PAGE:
Cortisol is a steroid hormone that your adrenal glands, the endocrine glands on top of your kidneys, produce and release. Cortisol affects several aspects of your body and mainly helps regulate your body’s response to stress.
What is cortisol?
Cortisol is a glucocorticoid hormone that your adrenal glands produce and release.
Hormones are chemicals that coordinate different functions in your body by carrying messages through your blood to your organs, skin, muscles and other tissues. These signals tell your body what to do and when to do it.
Glucocorticoids are a type of steroid hormone. They suppress inflammation in all of your bodily tissues and control metabolism in your muscles, fat, liver and bones. Glucocorticoids also affect sleep-wake cycles.
Your adrenal glands, also known as suprarenal glands, are small, triangle-shaped glands that are located on top of each of your two kidneys. They’re a part of your endocrine system.
Cortisol is an essential hormone that affects almost every organ and tissue in your body. It plays many important roles, including:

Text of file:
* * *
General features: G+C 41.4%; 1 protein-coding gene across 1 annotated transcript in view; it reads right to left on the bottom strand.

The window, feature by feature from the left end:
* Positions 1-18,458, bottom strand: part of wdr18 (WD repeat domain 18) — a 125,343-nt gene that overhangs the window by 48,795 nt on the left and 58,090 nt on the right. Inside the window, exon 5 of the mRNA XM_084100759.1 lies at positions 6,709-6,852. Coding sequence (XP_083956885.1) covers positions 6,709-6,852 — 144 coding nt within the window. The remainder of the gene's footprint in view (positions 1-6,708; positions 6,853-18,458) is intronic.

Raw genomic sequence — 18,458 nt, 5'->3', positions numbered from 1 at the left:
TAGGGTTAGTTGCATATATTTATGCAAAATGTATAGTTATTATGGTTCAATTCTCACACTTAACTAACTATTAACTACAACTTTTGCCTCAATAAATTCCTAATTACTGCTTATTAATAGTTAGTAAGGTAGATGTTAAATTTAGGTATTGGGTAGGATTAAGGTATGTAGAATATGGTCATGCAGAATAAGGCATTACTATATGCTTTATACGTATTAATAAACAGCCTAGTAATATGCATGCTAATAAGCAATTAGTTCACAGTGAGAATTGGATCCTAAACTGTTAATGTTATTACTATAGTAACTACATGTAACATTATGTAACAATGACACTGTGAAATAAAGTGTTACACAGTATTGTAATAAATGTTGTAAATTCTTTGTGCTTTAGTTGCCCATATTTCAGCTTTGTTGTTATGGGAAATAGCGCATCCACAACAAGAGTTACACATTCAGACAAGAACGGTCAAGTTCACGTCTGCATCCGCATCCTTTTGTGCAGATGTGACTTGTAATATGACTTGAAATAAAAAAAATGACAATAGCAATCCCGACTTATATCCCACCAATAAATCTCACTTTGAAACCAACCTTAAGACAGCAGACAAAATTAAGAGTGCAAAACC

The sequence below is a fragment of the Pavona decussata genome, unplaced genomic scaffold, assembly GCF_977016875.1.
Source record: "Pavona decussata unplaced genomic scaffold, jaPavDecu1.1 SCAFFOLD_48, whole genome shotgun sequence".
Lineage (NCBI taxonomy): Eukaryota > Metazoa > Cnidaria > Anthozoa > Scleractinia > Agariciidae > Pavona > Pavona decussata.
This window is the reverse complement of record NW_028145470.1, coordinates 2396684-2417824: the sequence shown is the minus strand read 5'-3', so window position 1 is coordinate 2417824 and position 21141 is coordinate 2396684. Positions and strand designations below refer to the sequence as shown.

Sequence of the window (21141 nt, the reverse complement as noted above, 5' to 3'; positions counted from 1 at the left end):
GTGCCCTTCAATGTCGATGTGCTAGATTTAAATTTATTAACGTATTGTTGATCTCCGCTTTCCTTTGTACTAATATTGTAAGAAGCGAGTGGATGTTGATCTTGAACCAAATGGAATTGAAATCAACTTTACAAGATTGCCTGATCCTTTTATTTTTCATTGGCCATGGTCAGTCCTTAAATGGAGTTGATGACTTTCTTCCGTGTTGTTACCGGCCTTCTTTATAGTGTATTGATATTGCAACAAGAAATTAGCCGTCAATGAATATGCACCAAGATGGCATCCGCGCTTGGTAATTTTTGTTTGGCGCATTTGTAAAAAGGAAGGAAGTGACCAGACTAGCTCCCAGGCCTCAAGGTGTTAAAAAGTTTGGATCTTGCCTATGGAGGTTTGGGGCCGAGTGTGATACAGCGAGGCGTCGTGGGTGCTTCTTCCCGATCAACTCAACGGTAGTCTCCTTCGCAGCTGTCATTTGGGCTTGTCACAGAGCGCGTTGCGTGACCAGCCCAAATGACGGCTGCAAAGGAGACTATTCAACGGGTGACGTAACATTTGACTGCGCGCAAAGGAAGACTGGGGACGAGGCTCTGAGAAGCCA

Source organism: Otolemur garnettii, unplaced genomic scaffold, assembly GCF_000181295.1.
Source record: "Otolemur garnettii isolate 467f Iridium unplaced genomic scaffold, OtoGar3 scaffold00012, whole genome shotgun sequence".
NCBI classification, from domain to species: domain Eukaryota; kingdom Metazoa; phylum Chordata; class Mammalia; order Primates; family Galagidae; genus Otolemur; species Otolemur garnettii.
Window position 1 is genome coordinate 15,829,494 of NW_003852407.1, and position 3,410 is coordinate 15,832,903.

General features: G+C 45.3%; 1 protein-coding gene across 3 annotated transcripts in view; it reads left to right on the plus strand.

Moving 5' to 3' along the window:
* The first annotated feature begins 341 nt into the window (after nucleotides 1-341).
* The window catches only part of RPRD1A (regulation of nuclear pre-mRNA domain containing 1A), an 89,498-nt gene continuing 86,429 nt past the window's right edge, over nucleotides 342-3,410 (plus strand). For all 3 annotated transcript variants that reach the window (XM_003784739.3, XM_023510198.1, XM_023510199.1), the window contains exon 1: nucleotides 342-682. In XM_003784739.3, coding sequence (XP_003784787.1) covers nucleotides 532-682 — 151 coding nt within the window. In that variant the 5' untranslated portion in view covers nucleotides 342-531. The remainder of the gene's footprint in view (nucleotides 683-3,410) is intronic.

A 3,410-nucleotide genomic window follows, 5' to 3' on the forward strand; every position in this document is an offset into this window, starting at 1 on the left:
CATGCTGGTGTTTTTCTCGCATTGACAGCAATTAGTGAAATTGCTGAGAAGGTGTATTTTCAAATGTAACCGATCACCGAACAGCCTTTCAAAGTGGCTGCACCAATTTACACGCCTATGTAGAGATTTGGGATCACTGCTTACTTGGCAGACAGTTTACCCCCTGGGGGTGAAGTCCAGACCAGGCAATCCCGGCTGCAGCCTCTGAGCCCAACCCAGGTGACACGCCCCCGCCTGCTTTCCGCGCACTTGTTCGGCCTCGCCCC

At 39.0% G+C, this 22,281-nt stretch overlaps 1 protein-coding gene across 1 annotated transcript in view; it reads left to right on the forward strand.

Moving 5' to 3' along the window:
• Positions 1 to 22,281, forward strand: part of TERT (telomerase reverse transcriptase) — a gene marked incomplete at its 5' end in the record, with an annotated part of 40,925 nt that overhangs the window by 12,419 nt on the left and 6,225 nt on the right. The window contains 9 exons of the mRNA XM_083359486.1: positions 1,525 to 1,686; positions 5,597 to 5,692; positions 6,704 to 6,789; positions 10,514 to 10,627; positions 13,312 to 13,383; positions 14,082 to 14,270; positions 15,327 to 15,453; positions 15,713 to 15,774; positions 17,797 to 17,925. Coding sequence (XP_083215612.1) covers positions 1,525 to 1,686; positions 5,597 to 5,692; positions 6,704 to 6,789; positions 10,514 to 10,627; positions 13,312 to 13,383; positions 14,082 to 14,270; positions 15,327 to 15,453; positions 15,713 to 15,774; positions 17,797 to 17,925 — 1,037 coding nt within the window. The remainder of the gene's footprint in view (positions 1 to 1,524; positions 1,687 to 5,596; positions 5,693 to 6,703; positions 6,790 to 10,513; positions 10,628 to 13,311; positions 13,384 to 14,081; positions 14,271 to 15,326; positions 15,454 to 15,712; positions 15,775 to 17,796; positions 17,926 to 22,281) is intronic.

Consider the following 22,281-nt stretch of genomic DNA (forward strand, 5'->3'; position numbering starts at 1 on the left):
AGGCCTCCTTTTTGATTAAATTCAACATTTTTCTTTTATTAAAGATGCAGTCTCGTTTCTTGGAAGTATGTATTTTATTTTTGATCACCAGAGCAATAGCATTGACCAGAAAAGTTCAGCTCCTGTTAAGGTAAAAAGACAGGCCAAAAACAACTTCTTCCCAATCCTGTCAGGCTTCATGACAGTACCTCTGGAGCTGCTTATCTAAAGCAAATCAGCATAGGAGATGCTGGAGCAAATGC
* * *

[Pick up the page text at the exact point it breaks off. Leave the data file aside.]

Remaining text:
• Regulating your body’s stress response.
• Helping control your body’s use of fats, proteins and carbohydrates, or your metabolism.
• Suppressing inflammation.
• Regulating blood pressure.
• Regulating blood sugar.
• Helping control your sleep-wake cycle.
Your body continuously monitors your cortisol levels to maintain steady levels (homeostasis). Higher-than-normal or lower-than-normal cortisol levels can be harmful to your health.
Is cortisol a stress hormone?
Cortisol is widely known as the “stress hormone.” However, it has many important effects and functions throughout your body aside from regulating your body’s stress response.
It’s also important to remember that, biologically speaking, there are multiple different kinds of stress, including:
• Acute stress: Acute stress happens when you’re in sudden danger within a short period of time. For example, barely avoiding a car accident or being chased by an animal are situations that cause acute stress.
• Chronic stress: Chronic (long-term) stress happens when you experience ongoing situations that cause frustration or anxiety. For example, having a difficult or frustrating job or having a chronic illness can cause chronic stress.